Also known in the English-speaking world simply as Graves' disease, the disease occurs most frequently in women (8:1 compared to men). It occurs most often in middle age (most commonly in the third to fifth decades of life), but is not uncommon in adolescents, during pregnancy, at the time of menopause and in people over age 50. There is a marked family preponderance, which has led to speculation that there may be a genetic component. To date, no clear genetic defect has been found that would point at amonogenic cause.

Etiology

The cause of this disease are unknown, but it is generally felt that genetic and environmental factors contribute to its development.[1] With this being an autoimmune disease which appears suddenly, often quite late in life, a cross reaction by the body to a viral disease is one suspected cause (this is a similar mechanism to that postulated for some cases of type Idiabetes).

One possible candidate is infection with yersinia enterocolitica (a cousin of the plague bacteria), but whilst there is indirect evidence for the structural similarity between the bacteria and the human thyrotropin receptor, direct causative evidence is limited.[1] Yersinia seems not to be a major cause of this disease, although it may contribute to the development of thyroid autoimmunity arising for other reasons in genetically susceptible individuals.[2] It has also been suggested that yersinia enterocolitica infection is not thecause of auto-immune thyroid disease, but rather is only anassociated condition; with both having a shared inherited susceptibility.[3] More recently the role for yersinia enterocolitica has been disputed.[4]

Signs and symptoms

Graves-Basedow disease is a disorder characterized by a triad ofhyperthyroidism,goitre, andexophthalmos (bulging eyeballs).

Due to the many physiological actions of thyroid hormone, many symptoms and signs are linked to Graves' disease:

Graves disease can lead to extreme hyperthyroidism which is life-threatening. This is calledthyroid storm.

Because similarantibodies to those stimulating the thyroid may also react with the eye muscles, patients may develop an enlargement of the ocular muscles with resultant forward movement of the eyeball (proptosis, also called exopthalmos) and inflammation of the tissues around the eye. Enlargement of the eye muscles may result in difficulty with proper movement and coordination of the eyes, and cause double vision and an obvious disparity in the relative position of both eyes. Difficulty in closing the eyelids may lead to eye dryness and occasionally corneal ulceration.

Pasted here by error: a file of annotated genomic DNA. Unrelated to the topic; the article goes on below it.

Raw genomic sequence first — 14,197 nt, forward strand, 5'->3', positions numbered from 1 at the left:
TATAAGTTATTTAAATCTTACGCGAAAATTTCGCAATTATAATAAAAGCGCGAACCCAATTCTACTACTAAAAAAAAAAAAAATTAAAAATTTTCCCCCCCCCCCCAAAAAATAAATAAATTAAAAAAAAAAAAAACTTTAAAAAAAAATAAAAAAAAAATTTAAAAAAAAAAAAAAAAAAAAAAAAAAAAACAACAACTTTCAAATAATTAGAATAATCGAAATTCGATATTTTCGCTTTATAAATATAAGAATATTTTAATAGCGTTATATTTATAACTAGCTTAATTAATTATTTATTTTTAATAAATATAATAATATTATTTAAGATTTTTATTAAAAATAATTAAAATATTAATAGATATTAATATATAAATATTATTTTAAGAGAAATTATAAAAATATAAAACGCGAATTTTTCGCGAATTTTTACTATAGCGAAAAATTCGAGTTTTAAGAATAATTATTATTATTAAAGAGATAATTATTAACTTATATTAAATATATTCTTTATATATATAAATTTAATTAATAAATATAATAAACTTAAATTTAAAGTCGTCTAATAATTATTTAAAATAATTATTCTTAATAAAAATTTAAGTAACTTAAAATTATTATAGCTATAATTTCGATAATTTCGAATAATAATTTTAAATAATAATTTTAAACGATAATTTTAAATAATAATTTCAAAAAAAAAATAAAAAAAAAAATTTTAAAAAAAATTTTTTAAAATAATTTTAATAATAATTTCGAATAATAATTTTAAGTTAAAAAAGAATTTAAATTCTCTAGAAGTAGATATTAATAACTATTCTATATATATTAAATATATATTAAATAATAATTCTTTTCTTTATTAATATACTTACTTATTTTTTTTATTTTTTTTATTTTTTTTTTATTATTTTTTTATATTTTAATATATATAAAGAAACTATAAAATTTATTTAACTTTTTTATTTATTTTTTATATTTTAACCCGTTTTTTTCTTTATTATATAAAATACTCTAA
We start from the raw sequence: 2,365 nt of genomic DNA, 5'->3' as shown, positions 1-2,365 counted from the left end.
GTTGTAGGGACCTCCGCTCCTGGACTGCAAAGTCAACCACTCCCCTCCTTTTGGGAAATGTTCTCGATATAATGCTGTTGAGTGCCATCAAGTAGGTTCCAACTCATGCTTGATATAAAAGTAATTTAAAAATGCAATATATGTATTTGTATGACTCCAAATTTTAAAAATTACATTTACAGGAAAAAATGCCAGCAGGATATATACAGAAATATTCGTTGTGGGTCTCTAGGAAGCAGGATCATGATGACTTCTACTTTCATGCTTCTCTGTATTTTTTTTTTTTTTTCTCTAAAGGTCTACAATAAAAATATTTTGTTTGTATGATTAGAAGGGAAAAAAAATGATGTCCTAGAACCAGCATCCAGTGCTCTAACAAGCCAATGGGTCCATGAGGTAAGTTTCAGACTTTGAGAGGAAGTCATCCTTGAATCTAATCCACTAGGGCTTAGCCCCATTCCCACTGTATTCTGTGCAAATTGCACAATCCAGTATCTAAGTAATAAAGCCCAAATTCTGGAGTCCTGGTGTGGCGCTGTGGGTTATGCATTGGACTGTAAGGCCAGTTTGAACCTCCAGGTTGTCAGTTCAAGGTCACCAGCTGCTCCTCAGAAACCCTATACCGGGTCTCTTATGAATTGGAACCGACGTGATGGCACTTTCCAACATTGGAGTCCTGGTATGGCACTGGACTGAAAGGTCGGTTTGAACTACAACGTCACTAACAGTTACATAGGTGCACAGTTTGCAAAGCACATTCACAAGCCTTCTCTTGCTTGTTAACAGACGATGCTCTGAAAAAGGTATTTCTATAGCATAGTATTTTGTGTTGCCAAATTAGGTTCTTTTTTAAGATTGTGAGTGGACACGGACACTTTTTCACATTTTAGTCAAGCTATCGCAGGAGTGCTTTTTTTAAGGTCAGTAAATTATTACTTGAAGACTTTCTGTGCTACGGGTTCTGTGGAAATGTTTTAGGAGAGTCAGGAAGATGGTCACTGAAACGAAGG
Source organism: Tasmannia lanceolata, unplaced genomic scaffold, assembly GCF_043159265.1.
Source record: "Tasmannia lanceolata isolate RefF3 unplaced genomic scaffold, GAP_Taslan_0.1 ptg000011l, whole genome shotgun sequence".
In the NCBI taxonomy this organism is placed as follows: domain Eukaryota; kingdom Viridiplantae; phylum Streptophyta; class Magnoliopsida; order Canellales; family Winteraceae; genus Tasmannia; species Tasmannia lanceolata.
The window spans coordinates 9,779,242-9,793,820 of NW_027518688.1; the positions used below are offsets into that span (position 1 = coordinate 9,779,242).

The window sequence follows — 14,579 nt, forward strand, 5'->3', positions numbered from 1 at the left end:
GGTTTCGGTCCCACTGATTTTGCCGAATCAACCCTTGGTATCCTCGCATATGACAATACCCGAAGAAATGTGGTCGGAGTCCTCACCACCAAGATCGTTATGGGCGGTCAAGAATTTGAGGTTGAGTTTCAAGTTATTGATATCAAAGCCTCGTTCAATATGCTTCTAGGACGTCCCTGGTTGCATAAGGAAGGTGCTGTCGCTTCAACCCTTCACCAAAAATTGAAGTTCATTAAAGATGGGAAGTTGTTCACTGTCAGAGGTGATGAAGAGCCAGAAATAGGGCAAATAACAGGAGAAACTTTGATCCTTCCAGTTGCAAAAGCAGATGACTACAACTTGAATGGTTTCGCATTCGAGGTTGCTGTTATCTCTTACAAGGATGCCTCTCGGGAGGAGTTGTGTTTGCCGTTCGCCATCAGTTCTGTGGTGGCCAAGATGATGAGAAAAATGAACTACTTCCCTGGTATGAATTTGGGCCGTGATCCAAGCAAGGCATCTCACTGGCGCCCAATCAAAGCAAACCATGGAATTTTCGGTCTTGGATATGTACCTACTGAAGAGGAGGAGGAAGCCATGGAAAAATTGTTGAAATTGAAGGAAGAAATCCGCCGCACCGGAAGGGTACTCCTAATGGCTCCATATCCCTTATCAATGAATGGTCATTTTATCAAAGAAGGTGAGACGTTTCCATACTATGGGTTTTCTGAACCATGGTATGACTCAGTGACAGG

The ocular manifestations of Graves-Basedow disease are more common in smokers and tend to worsen (or develop for the first time) following radioiodine treatment of the thyroid condition. Thus, they are not caused by hyperthyroidism per se; this common misperception may result from the fact that hyperthyroidism from other causes may cause eyelid retraction or eyelid lag (so-called hyperthyroid stare) which can be confused with the general appearance of proptosis/exopthalmos, despite the fact that the globes do not actually protrude in other causes of hyperthyroidism. Also, both conditions may exist at the same time in the hyperthyroid patient with Graves-Basedow disease.

Diagnosis

On the basis of the signs and symptoms,thyroid hormone (thyroxine or T4, triiodothyronine or T3) andthyroid-stimulating hormone (TSH) are determined in themedical laboratory. Free T4 and Free T3 is markedly elevated, while TSH is suppressed due tonegative feedback. An elevated protein-boundiodine level may be detected. A large goiter is sometimes seen onX-rays.

Thyroid-stimulating antibodies may be detectedserologically.

Pathophysiology

Grave's disease is an example of atype II hypersensitivity autoimmune disorder. Most features are due to the production ofautoantibodies that bind to the TSH receptor, which is present on the follicular cells of the thyroid (the cells that produce thryoid hormone). These antibodies activate the cells in the same fashion as TSH itself, leading to an elevated production of thyroid hormone.

The infiltrative opthalmopathy (thyroid eye disease) that is frequently encountered has been explained by the expression of the TSH receptor on retroorbital tissue.

The exact cause of antibody production is not known.Viral infection may trigger antibodies against itsepitopes, which cross-react with the human TSH receptor. There appears to be agenetic predisposition for Graves' disease, suggesting that some people are more prone than others to develop TSH receptor activating antibodies due to a genetic cause.HLA DR (especially DR3) appears to play a significant role.

Treatment

Medical treatment of Graves' disease includes antithyroid drugs, radioactiveiodine andthyroidectomy (surgical excision of the gland).